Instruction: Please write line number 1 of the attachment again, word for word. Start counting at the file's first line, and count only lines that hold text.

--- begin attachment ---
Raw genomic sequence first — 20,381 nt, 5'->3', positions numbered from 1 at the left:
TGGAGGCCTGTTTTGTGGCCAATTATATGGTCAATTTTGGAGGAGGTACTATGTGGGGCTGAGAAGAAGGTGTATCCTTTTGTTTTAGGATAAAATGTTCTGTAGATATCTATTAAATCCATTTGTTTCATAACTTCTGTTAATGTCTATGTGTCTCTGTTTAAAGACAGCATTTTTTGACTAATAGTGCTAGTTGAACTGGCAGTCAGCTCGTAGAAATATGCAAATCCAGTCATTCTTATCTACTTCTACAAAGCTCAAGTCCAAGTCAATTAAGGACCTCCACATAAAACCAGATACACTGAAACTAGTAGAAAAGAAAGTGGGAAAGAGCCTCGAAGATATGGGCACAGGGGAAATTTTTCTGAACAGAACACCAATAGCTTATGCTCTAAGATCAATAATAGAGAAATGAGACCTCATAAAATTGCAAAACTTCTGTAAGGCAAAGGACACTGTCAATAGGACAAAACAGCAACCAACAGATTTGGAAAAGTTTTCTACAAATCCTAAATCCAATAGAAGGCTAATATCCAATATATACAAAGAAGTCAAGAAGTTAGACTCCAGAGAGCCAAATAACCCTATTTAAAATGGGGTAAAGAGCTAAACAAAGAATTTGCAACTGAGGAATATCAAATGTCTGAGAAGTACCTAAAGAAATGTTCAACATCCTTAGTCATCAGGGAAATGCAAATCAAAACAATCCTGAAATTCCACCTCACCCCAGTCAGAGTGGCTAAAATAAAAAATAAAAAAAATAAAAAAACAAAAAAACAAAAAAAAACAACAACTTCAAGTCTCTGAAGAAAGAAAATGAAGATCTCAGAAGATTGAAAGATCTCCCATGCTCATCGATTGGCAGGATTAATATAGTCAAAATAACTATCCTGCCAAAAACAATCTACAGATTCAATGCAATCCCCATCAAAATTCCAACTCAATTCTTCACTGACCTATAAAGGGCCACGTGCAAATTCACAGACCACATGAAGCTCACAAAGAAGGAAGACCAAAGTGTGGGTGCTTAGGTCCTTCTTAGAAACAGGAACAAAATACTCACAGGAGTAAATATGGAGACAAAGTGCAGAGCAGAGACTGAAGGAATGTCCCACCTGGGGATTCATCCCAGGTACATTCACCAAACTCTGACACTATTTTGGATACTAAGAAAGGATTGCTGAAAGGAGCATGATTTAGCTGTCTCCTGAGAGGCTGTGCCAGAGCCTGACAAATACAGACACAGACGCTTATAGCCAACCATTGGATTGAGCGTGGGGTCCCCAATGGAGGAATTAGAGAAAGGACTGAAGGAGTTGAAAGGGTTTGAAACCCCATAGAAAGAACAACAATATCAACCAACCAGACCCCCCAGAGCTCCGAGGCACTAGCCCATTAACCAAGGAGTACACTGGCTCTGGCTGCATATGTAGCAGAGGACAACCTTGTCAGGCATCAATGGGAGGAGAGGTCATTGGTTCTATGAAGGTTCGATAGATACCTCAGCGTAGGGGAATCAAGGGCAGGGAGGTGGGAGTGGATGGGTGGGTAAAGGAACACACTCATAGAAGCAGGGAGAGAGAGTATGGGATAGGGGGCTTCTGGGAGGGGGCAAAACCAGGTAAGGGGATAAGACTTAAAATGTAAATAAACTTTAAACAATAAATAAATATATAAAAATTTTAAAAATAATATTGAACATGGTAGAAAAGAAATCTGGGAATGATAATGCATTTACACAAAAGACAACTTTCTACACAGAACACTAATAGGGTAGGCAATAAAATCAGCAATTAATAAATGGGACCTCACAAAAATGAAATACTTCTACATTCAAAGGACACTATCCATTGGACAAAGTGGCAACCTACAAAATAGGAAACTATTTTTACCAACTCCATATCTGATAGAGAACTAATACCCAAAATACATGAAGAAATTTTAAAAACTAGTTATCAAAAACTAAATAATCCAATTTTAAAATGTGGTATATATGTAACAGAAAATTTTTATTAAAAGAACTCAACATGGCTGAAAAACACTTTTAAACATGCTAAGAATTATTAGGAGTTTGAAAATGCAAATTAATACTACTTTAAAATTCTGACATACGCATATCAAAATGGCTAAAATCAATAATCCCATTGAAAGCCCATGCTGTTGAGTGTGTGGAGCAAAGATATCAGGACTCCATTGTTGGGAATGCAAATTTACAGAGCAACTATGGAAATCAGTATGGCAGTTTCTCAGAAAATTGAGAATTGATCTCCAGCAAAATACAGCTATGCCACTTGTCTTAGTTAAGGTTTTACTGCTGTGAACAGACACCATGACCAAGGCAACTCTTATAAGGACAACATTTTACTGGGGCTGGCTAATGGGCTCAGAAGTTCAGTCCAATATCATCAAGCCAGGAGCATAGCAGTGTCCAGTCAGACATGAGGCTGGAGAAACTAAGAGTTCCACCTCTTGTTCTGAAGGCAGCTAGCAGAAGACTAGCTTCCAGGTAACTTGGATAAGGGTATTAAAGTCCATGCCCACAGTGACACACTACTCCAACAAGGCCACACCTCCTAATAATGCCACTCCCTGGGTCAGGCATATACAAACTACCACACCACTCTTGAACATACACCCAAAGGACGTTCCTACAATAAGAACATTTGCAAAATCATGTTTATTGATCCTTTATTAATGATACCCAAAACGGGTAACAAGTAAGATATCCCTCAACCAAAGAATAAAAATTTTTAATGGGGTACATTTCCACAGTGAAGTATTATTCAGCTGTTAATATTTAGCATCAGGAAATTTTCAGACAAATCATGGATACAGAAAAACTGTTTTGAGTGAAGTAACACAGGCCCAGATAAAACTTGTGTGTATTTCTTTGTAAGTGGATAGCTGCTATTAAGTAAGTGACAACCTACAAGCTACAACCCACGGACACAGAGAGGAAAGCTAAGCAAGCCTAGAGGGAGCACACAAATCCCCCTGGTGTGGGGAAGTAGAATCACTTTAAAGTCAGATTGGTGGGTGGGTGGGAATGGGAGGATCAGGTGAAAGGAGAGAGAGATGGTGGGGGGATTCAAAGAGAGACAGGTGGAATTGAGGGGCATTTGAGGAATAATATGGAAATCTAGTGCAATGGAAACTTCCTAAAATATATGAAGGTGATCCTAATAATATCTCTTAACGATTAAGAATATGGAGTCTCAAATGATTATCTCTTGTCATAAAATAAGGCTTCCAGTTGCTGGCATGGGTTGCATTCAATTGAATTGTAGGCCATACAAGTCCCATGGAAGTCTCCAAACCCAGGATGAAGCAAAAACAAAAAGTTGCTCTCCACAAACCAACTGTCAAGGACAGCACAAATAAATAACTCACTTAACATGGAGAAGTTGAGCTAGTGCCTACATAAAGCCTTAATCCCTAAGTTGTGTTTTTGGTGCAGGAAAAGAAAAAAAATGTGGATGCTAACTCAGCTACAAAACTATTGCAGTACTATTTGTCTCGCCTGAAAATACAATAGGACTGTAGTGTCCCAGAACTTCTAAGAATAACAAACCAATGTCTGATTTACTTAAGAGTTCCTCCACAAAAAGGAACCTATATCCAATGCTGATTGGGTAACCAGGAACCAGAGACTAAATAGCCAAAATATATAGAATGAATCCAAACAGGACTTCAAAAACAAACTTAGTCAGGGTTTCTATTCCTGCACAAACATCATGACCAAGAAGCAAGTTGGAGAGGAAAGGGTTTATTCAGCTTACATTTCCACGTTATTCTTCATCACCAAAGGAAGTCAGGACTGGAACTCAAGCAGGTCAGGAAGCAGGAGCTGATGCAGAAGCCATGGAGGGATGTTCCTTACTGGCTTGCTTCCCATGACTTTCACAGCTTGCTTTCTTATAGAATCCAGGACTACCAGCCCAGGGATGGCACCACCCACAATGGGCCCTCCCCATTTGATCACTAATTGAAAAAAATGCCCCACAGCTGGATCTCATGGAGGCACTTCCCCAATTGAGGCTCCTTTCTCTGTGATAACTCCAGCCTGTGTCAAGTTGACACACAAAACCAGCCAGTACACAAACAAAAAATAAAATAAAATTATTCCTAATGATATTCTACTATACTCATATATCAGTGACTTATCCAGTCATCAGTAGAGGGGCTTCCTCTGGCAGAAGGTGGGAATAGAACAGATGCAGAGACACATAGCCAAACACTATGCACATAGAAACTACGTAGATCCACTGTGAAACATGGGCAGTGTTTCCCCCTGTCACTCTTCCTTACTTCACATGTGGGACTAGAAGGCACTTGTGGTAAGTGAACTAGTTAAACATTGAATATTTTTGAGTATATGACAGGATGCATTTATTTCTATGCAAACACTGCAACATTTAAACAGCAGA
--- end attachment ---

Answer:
Raw genomic sequence first — 20,381 nt, 5'->3', positions numbered from 1 at the left: